Certain things, when they become ubiquitous, can lose their special quality. Compound daily viewing with that object being everywhere and that object or moment becomes commonplace.
The American flag is one of those items. In the eyes of some, it’s just another piece of cloth. Many in the American public understand that it is not just some colored cloth, we understand that, even though the government might be running the country into the ground, the flag still stands for freedom, truth, etc. However, when Americans do not take care of their flag and hold it in high esteem, you get what we have today.
Take that idea and put the POW/MIA flag in the mix. As of 2020, this flag is now to be flown at every federal building. It’s never carried by military color guards, it is only carried for the funeral of a former POW as a personal color.
Let’s add to this idea and include the bugle call Taps. Taps is technically not “played” it is sounded and sounded only at specific times for very specific reasons. This is from Jari Villanueva, America’s Taps Bugler:
Taps serves a dual purpose: 1) To signal that the end of the day and that it’s time to go to sleep and, 2) To render honors at a military funeral or memorial service and only on a bugle or trumpet. Taps is not sounded just because the community or the nation is suffering a certain tragedy (real or perceived).
Note: When buglers are playing at a ceremony, they must be in view of the next of kin. All ceremonial elements must be in view.
And Another Thing…
The Firing Party is next on our list. A firing party is made up of a minimum of 4 members: 3 who fire and 1 to command; and the maximum number is 8 members: 7 to fire and 1 to command. The team does not shoot, it fires the Three Volley Salute. We find information about the firing party and when it executes its mission in Army Training Circular 3-21.5 and Marine Corps Order 5060.20. Both manuals have information for the team to fire during a funeral or memorial service and that’s it. A firing party does not fire a salute because it would be really cool or special. The Three Volley Salute is meant to show respect for a fallen comrade at a funeral, memorial or remembrance ceremony only. Traditionally, the firing party fires OVER THE GRAVE and we can extrapolate that to over the cremated remains or, if the remains have not been recovered, over the general area of where the next of kin.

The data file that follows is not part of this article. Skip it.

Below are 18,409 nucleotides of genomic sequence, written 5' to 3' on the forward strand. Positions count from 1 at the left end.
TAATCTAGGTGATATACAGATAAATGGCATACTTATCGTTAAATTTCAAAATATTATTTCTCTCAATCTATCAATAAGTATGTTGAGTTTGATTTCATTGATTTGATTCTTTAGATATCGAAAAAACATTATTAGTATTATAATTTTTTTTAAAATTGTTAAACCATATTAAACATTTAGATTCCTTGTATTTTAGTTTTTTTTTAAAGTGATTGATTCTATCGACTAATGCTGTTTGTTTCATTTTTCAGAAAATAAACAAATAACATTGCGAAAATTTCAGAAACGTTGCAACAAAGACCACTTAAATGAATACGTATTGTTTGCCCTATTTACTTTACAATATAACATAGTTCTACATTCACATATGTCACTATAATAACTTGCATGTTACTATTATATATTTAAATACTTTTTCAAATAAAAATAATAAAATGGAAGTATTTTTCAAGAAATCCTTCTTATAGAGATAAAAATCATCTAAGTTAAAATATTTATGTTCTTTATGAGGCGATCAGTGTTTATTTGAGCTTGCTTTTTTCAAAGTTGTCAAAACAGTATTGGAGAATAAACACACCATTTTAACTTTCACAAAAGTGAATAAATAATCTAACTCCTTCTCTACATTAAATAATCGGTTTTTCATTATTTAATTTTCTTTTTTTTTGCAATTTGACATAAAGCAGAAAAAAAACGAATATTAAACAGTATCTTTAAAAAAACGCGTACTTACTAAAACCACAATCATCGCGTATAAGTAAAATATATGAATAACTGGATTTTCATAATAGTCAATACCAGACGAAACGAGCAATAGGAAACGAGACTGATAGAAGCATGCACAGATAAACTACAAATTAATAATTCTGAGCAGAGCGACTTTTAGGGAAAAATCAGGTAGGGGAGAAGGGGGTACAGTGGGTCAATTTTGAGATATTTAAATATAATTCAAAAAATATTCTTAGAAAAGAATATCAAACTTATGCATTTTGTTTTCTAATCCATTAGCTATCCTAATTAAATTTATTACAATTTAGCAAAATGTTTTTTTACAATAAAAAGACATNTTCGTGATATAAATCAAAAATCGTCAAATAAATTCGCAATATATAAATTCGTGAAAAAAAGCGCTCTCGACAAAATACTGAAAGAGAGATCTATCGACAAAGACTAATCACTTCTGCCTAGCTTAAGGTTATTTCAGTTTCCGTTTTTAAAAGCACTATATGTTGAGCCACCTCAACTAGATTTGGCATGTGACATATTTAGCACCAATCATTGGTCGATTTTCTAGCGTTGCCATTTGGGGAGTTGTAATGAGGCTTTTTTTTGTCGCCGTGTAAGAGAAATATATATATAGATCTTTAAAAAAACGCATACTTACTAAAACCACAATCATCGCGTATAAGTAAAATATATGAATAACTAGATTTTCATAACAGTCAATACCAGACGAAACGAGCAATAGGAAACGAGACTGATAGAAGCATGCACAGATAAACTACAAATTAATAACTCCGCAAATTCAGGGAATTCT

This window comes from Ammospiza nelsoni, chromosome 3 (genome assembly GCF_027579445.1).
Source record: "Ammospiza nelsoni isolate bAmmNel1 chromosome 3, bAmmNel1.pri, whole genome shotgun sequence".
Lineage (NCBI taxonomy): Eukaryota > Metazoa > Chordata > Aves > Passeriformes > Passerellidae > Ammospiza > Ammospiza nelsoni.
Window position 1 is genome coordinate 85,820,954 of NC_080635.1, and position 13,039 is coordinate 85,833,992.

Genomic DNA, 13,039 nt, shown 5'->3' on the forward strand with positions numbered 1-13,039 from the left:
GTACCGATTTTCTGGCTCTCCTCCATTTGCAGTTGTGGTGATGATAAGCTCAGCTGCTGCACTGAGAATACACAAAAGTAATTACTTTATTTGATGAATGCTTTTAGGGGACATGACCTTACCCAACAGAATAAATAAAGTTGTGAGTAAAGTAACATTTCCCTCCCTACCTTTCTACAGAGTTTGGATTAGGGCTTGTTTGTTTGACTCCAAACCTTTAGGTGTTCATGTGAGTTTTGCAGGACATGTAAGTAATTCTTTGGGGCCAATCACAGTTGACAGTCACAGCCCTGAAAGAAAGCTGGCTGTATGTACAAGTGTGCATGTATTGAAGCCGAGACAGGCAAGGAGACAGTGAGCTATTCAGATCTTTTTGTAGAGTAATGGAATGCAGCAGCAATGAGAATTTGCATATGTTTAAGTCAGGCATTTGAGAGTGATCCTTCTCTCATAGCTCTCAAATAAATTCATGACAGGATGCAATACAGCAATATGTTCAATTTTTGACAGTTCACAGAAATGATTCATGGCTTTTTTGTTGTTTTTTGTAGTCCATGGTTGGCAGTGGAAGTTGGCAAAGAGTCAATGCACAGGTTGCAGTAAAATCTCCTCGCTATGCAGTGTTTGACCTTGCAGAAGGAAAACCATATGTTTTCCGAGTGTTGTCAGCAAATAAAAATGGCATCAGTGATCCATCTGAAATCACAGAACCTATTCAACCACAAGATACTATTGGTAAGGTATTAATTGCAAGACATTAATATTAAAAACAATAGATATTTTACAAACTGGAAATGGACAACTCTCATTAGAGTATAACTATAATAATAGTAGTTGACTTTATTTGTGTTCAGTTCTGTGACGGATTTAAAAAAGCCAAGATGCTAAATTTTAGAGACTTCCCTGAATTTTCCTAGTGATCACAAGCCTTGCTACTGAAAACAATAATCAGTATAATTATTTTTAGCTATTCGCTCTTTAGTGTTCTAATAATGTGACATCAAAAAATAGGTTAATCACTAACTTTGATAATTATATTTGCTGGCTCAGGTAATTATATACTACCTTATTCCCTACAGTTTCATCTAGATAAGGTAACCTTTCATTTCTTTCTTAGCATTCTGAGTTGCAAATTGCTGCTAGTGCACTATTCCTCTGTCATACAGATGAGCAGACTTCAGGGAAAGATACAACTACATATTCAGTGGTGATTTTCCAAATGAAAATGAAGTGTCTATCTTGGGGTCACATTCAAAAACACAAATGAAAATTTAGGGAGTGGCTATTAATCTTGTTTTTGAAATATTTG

A firing party does not fire the 21-gun salute. That is accomplished only by the cannons of the Army, Marine Corps, and Navy.
But, the Manuals Don’t Say We can’t…
This is selfishness. I’ve heard the arguments for all kinds of situations: “The manual doesn’t say we ‘can’t’ use metal staffs for color guard.” “The manual doesn’t say we ‘can’t’ fire a salute at the parking lot of the deceased’s favorite restaurant while his friends have wings and drinks in his honor.”
You are correct, the manuals do not have a long list of situations where the firing party (and Taps, for that matter) is not authorized. What you WILL find are the two situations where the firing of the Three Volley Salute is authorized. Look for what is there, not for what isn’t.
I was told by a social media friend that he saw a veteran service organization color guard during a parade in his town. The team marched to a certain point, stopped, the guards stepped out of formation, and fired. This kind of action needs to stop immediately. A color guard and firing party do not merge. We have manuals for a reason.